Report: Trail Blazers signing Ed Davis to three-year, $20 million contract


In case you didn’t believe Trail Blazers assistant coach Kim Hughes that LaMarcus Aldridge is leaving Portland

Adrian Wojnarowski of Yahoo Sports:

Ed Davis joins an already impressive group of young bigs in Portland: Mason Plumlee, Meyers Leonard, Noah Vonleh and Al-Farouq Aminu. The Trail Blazers will be worse without Aldridge, but they’ll be become a different type of dynamic. This would become Damian Lillard’s team, and Portland is surrounding him with frontcourt players to complement him.

Davis played well for the Lakers last season. He generates and makes shots near the rim, and he was the Lakers’ best defender (which, admittedly, means only so much).

This is a pretty solid value for Portland.

Trail Blazers assistant coach: ‘We didn’t publicize it, but we lost LaMarcus Aldridge’


The Trail Blazers are putting together a nice, young big-man rotation.

They already had Meyers Leonard. They traded for Noah Vonleh and Mason Plumlee. And they agreed to sign Al-Farouq Aminu, who can and should play plenty of power forward.

The big question: Will those players provide depth around LaMarcus Aldridge or replace the free agent?

Aldridge reportedly told the Trail Blazers he’s leaving. Portland general manager Neil Olshey denied that, but assistant coach Kim Hughes apparently believes Aldridge is gone.

Hughes, at Leonard’s basketball camp at his Illinois high school, on WTHI-TV (hat tip: Mike Tokito of The Oregonian):

Well, people don’t realize we just went young. We didn’t publicize it, but we lost LaMarcus Aldridge. It hasn’t been declared yet, but I’m sure he won’t come back. We will go young.

I still wouldn’t completely rule out Aldridge returning to Portland.

Hughes is speaking out of turn, at least from the franchise’s perspective, and he’s not in the front office. I think he knows Aldridge informed the team he’s leaving, but it’s possible he’s basing that statement on some assumptions.

Even if Hughes is certain Aldridge told the Trail Blazers he’s leaving – and I think that’s the most likely scenario – that doesn’t mean he’s gone. People change their minds. Aldridge spent nine years in Portland, and the Trail Blazers can offer him the most money. If he becomes uncertain about his direction, a one-year deal (with a player option in year two) in Portland makes a lot of sense.

This is strong evidence Aldridge is gone. Very strong evidence. But I’m not ready to declare his Trail Blazers career over with absolute certainty.

Report: Blazers agree to four-year, $30 million deal with Al-Farouq Aminu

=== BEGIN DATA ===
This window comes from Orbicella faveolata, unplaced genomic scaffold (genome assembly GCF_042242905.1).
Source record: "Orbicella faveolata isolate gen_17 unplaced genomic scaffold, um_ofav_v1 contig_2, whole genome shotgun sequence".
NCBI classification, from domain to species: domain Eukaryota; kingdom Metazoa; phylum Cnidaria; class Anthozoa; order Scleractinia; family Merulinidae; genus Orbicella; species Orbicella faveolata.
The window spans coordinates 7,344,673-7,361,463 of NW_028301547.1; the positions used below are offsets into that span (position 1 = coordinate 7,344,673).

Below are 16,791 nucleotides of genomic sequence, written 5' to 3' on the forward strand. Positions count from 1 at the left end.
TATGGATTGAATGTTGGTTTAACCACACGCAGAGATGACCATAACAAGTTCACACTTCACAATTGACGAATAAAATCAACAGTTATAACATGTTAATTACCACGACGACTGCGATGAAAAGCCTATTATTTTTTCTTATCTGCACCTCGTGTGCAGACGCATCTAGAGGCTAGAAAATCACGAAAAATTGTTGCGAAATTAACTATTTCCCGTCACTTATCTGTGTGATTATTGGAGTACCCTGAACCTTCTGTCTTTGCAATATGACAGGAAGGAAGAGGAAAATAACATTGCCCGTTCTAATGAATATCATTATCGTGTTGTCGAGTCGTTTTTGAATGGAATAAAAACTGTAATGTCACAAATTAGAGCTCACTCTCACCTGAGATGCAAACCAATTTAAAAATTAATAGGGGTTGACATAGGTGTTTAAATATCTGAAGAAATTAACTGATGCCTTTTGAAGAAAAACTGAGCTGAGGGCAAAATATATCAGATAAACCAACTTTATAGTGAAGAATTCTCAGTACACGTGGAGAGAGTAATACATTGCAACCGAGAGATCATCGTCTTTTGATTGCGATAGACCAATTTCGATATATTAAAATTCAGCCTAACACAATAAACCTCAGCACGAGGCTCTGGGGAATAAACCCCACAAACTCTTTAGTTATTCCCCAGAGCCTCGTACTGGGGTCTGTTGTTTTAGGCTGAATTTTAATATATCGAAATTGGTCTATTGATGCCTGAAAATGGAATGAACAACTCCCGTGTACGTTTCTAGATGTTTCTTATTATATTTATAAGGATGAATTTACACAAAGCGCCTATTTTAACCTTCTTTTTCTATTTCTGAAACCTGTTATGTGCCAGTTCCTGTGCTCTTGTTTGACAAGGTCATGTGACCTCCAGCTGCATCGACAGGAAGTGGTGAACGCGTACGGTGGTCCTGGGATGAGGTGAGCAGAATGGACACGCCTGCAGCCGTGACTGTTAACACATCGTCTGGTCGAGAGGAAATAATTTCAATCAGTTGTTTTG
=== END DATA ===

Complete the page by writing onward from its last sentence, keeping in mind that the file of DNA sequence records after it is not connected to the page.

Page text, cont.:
We have our first player changing teams of the free agency period. Al-Farouq Aminu has agreed to a four-year, $30 million deal with the Blazers, according to Yahoo’s Adrian Wojnarowski:

Al-Farouq Aminu has agreed to a four-year, $30 million contract with the Portland Trail Blazers, league sources told Yahoo Sports.

Aminu, 24, averaged 5.6 points and 4.6 rebounds in 74 games for the Dallas Mavericks last season.

Blazers general manager Neil Olshey was GM of the Los Angeles Clippers when they made Aminu the eighth overall pick of the 2010 NBA draft. Aminu also played with New Orleans for three seasons.

Aminu tweeted the news, referencing that connection with Olshey:

No matter how the rest of their offseason shakes out, Aminu is a nice get for Portland. He plugs the hole at small forward that was created last week when they traded Nicolas Batum to Charlotte. Aminu isn’t nearly the shooter or playmaker Batum is, but he’s a terrific, versatile defender who can play both forward positions. Even if the Blazers lose LaMarcus Aldridge and Wesley Matthews (which seems pretty likely at this point), signing a 24-year-old defensive ace for $7.5 million per year is a solid move, especially with the salary cap going up next season.

Will Dallas be able to keep Al-Farouq Aminu?


There were high hopes for Al-Farouq Aminu when the Los Angeles Clippers used the No. 8 pick on him back in 2010. He was crazy athletic and could defend, but there were issues with his shot and there were teams around the league who wondered if the Clippers of that era could develop a player. They didn’t try for long, he was shipped off to New Orleans in the Chris Paul deal and proceeded to bounce around the league a little impressing nobody.